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Against the backdrop of the coronavirus pandemic, World Bank president David Malpass has been a surprisingly outspoken advocate for policies to reduce global warming, rein in economic inequality and use multilateral institutions to fight the worst of the pandemic's impacts.

Why it matters: As a nominee of former President Donald Trump and a longtime skeptic of multilateral institutions, many feared that Malpass would weaken the World Bank's work on climate change or make it more "America First" in its orientation. But that hasn't been the case, as he explained on "Axios on HBO."

The big picture: Malpass leads one of the world’s most powerful financial institutions, whose mission is to reduce global poverty and is often the last resort for countries that are struggling to stay afloat.

  • "We've seen this growing, rising inequality ... it seems like the system we currently have in place is not working."
  • "There's been less and less capital available for small businesses. And there's been a centralization of the wealth within the various economies."

Where it stands: In December, the World Bank raised its target and now expects 35% of its financing to have "climate co-benefits, on average, over the next five years." That's up from 28% in 2019 and an 18% target under Malpass' predecessor, Jim Yong Kim.

  • The Bank also has been a strong supporter of implementing and backing the Paris Climate Accord, with Malpass telling "Axios on HBO" that the Bank has been "heavily involved in this effort."

On inequality, Malpass has been one of the most outspoken critics of the current state of affairs and the way central banks have addressed the issue.

  • "Central banks are buying bonds, which by definition, bonds are issued by people that already have money and they're bought by people that already have money. So the system is set up to to stabilize the upper end."
  • "But it's been hard for the advanced economies to get benefits to people at the at the lower end."

Flashback: When Malpass was nominated in 2019, Stewart Patrick, a senior fellow at the Council on Foreign Relations, wrote that Malpass held views "antithetical to the Bank’s mission."

  • Patrick also said Malpass shared "Trump’s misguided view that multilateral institutions inherently run athwart to U.S. sovereignty and national interests, and he can be counted on to undermine the Bank’s invaluable work around the globe."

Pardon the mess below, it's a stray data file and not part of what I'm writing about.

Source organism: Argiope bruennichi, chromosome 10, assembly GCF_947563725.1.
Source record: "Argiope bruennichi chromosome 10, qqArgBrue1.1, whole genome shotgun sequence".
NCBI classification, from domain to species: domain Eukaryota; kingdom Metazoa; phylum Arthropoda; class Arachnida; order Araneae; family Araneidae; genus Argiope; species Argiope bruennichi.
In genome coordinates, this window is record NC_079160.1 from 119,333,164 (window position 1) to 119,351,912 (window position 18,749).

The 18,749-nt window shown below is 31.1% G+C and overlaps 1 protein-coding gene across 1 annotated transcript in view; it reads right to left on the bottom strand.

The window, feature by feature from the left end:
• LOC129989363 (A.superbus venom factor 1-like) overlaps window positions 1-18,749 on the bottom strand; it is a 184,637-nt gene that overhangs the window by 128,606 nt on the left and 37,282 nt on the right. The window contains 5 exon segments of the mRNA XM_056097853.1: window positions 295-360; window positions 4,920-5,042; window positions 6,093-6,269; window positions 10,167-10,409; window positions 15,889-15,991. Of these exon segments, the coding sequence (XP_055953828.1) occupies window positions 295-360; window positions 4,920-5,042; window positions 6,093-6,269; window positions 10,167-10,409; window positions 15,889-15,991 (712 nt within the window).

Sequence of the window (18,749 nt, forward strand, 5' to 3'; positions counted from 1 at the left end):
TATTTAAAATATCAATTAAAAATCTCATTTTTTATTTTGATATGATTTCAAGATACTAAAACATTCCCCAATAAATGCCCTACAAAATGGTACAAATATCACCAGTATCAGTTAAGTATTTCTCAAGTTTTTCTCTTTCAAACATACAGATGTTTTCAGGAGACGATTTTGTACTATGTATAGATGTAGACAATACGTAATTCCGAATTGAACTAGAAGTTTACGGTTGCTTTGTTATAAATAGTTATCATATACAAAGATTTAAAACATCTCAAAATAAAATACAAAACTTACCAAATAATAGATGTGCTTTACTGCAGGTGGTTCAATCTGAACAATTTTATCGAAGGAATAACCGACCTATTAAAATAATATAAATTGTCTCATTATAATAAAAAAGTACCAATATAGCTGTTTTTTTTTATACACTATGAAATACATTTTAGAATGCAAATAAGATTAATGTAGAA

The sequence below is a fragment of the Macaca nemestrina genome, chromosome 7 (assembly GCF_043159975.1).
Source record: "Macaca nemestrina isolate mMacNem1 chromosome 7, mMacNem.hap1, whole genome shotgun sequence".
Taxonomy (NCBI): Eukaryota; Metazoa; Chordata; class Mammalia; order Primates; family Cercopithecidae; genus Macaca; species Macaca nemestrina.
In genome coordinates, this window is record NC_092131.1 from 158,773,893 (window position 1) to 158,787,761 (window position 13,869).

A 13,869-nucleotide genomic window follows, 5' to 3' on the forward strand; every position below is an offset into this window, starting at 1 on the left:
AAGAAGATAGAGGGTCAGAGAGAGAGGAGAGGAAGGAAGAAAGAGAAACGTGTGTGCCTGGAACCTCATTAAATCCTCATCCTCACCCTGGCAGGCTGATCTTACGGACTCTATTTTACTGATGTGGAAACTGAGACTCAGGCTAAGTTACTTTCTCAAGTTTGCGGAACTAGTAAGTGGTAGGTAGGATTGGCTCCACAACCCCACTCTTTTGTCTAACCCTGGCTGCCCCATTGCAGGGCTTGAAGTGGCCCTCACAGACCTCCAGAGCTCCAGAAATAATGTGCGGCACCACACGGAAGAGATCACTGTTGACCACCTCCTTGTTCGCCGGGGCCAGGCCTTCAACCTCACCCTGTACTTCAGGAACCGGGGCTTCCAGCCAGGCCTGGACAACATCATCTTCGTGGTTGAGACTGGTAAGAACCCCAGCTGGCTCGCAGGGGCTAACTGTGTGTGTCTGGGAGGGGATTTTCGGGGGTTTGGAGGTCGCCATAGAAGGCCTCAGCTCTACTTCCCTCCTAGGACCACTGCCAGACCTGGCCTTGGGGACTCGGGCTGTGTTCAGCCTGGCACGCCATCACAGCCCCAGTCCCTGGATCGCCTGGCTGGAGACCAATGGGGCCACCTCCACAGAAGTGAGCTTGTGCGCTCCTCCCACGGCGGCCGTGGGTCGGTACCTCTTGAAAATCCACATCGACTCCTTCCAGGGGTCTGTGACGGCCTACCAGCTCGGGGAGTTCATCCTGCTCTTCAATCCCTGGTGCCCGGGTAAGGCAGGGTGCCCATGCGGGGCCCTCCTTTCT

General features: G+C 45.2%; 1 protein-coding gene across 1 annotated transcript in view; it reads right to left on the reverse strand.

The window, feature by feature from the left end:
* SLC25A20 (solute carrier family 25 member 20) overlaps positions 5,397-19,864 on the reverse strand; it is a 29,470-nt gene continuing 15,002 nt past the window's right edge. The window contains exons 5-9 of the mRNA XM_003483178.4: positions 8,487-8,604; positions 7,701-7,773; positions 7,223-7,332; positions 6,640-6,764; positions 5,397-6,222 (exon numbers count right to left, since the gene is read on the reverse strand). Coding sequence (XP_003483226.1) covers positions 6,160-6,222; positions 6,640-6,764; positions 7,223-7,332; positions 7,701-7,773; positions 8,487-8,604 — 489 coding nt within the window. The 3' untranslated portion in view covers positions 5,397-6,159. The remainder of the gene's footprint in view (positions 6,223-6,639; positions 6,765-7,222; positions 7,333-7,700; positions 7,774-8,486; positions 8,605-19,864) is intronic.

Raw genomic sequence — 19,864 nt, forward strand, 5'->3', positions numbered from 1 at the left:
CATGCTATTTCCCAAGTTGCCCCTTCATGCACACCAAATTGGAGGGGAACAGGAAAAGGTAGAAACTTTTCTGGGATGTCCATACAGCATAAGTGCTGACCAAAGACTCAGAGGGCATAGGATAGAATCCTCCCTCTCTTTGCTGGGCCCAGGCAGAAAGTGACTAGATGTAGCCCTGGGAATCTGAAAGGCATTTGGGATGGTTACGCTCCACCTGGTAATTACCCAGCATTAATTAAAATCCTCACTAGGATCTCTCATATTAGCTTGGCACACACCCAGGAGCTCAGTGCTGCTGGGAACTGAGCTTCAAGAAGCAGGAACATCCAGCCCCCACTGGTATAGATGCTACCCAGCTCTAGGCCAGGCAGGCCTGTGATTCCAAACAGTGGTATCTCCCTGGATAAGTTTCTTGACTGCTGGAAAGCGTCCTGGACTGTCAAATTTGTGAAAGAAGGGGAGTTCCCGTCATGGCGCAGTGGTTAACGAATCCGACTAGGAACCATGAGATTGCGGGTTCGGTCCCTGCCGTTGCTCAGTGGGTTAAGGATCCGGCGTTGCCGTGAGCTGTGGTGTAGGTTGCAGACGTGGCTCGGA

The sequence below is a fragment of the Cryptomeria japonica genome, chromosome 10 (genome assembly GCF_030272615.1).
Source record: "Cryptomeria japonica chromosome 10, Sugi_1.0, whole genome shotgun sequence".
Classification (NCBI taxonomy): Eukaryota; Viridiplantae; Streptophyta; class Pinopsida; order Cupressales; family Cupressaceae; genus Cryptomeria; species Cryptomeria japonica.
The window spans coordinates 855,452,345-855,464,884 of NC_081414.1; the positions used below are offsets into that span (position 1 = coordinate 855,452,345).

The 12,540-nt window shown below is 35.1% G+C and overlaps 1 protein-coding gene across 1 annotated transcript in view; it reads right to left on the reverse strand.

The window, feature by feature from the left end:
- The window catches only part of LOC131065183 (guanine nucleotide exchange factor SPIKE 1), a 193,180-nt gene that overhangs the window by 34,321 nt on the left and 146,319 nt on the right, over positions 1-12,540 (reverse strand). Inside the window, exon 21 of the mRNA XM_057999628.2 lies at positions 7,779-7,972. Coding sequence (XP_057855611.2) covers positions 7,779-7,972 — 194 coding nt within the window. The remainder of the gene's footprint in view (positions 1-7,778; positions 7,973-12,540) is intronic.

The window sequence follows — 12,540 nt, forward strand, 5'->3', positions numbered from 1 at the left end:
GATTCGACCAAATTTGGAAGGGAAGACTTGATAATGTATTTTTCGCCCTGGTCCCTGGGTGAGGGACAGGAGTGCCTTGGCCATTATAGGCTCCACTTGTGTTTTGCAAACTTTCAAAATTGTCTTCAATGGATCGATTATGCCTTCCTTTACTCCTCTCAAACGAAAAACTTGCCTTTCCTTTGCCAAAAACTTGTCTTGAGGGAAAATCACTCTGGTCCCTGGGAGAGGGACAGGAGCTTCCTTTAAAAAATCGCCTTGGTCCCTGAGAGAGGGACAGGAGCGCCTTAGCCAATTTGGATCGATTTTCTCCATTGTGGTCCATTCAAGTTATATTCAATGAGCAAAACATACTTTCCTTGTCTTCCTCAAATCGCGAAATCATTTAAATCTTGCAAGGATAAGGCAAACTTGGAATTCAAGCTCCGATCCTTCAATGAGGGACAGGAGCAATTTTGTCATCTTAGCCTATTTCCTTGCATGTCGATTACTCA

• "He is precisely the wrong person at the wrong time to helm the Bank," Patrick concluded.

Kim reportedly left his post three years early because of disagreements over the Trump administration's stance on climate change, including Trump's claims that climate change was a "hoax" and his plans to pull out of the Paris agreement.

The last word: "Climate change, poverty and inequality are defining issues of our age," Malpass said in a recent speech.

Go deeper

By the numbers: Census to show first decline of white population

Expand chart
Data: U.S. Census Bureau via Brookings Institute; Chart: Sara Wise/Axios

The latest census is expected to show the first decline in history for the nation's non-Hispanic white population, according to an analysis of U.S. Census Bureau data by the Brookings Institution's William Frey.

Why it matters: The U.S. is rapidly moving toward a majority-minority population — with the racial and ethnic diversity most apparent in younger cohorts. "This really is moving in a direction that’s going to favor the issues and the political agendas of these younger people," Frey told Axios.

38 mins ago - Politics & Policy

Democrats plot filibuster workarounds

Illustration: Aïda Amer/Axios

Several Democratic lawmakers are moving away from calls to eliminate the filibuster while privately discussing alternatives to bypass it, Axios has learned.

Why it matters: These talks have ramped up in earnest following the Republicans’ move Tuesday to block a measure to protect and expand voting rights.

39 mins ago - Politics & Policy

Infrastructure's remaining potholes

Illustration: Shoshana Gordon/Axios

President Biden declared victory in announcing the bipartisan infrastructure package. Now comes the hard part: negotiating with his own party on the separate reconciliation bill.

Why it matters: By trying to simultaneously pass two massive spending bills, Biden and congressional leaders are attempting a legislative feat that will likely require Congress to work through its August recess — and potentially well into the fall, according to lawmakers and senior staffers.